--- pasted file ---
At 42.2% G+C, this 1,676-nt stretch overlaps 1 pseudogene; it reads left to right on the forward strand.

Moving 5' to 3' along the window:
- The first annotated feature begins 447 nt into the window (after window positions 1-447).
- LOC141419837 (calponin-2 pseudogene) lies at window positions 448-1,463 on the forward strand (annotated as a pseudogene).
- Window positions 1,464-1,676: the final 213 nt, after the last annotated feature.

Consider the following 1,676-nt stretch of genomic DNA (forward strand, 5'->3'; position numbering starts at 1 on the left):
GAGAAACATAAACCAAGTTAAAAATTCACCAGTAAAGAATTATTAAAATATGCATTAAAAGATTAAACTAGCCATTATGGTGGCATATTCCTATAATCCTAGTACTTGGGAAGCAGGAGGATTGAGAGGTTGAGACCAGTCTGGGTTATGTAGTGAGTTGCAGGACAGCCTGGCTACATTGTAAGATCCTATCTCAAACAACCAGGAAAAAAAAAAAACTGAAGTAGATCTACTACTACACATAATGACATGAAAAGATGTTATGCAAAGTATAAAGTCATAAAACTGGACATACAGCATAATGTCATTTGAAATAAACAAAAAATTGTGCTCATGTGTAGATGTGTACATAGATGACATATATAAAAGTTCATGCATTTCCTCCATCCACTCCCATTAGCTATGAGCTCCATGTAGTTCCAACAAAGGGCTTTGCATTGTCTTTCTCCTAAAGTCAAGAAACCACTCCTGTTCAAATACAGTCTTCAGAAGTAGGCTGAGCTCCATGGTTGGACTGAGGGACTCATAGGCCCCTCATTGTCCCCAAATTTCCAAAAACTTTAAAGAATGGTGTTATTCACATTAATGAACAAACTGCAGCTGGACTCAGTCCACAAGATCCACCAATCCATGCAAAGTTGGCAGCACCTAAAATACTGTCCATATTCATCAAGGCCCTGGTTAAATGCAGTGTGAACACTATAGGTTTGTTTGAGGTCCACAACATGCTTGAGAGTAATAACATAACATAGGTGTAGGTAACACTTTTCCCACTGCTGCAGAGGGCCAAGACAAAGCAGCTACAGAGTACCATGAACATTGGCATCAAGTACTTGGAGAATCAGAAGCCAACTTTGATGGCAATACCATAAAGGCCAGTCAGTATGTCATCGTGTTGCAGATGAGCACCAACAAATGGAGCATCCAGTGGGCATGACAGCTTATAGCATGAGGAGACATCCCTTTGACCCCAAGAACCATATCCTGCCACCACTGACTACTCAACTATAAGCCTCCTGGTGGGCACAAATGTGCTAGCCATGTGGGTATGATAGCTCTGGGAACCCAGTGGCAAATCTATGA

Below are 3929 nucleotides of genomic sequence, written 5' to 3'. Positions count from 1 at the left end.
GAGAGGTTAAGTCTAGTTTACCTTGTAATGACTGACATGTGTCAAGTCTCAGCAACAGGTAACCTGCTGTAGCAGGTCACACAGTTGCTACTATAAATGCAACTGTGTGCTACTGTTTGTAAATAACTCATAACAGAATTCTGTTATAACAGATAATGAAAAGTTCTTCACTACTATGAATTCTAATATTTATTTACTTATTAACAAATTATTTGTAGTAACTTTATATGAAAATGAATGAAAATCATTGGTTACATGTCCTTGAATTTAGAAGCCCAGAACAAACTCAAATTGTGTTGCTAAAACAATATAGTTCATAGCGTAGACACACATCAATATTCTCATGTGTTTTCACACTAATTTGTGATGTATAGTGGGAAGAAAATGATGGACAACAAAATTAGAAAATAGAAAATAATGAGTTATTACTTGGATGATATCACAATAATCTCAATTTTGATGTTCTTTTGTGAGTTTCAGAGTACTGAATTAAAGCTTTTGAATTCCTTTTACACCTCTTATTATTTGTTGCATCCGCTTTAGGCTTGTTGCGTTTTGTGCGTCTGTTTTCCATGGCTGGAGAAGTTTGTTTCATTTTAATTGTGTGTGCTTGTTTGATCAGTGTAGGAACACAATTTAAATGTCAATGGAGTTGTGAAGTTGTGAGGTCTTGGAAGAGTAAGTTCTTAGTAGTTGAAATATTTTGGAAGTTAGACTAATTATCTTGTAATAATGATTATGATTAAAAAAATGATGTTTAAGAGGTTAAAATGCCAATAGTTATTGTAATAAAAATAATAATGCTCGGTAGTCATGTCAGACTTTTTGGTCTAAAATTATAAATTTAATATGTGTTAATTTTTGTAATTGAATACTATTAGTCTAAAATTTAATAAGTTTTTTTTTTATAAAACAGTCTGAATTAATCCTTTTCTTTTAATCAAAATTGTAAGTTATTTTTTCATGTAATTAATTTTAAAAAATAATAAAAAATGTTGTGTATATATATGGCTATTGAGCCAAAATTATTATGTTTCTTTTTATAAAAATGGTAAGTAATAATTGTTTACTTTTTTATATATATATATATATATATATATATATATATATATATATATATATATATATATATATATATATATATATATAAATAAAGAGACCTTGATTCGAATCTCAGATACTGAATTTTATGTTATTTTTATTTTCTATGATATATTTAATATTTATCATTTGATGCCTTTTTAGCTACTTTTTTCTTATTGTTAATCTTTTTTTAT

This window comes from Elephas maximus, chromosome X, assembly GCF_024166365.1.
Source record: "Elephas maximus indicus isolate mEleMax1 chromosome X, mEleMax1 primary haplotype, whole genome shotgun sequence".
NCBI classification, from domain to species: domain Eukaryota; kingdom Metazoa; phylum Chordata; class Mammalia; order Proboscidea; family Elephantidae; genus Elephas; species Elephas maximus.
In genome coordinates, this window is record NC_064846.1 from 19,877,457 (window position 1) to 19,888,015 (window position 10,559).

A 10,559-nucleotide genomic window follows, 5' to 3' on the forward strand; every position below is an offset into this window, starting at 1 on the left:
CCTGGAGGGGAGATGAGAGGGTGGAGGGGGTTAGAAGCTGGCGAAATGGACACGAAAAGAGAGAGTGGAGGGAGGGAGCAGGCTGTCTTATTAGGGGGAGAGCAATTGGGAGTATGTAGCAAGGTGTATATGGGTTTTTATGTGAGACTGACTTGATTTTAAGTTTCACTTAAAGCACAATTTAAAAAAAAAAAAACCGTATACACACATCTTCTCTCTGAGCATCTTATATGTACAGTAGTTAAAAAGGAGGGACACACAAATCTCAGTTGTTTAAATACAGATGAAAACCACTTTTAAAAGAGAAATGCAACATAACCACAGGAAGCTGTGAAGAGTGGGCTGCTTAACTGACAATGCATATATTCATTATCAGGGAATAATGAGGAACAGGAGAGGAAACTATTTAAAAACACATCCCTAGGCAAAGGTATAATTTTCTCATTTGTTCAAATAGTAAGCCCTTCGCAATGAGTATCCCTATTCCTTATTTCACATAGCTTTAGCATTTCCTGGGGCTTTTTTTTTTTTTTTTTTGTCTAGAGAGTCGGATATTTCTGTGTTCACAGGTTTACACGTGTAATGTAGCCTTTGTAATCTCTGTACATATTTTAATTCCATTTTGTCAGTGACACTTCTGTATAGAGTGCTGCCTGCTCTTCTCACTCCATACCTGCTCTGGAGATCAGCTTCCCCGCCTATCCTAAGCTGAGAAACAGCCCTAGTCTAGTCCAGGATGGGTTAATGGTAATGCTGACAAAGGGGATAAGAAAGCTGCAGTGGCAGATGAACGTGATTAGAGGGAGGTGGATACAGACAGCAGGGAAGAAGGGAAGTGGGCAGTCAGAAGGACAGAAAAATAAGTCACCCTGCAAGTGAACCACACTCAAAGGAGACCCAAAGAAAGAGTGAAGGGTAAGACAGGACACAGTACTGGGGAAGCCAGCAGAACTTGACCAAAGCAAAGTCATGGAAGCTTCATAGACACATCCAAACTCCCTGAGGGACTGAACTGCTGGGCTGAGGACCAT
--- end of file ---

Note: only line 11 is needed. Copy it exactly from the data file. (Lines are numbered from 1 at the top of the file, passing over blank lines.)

Source record: "Elephas maximus indicus isolate mEleMax1 chromosome X, mEleMax1 primary haplotype, whole genome shotgun sequence".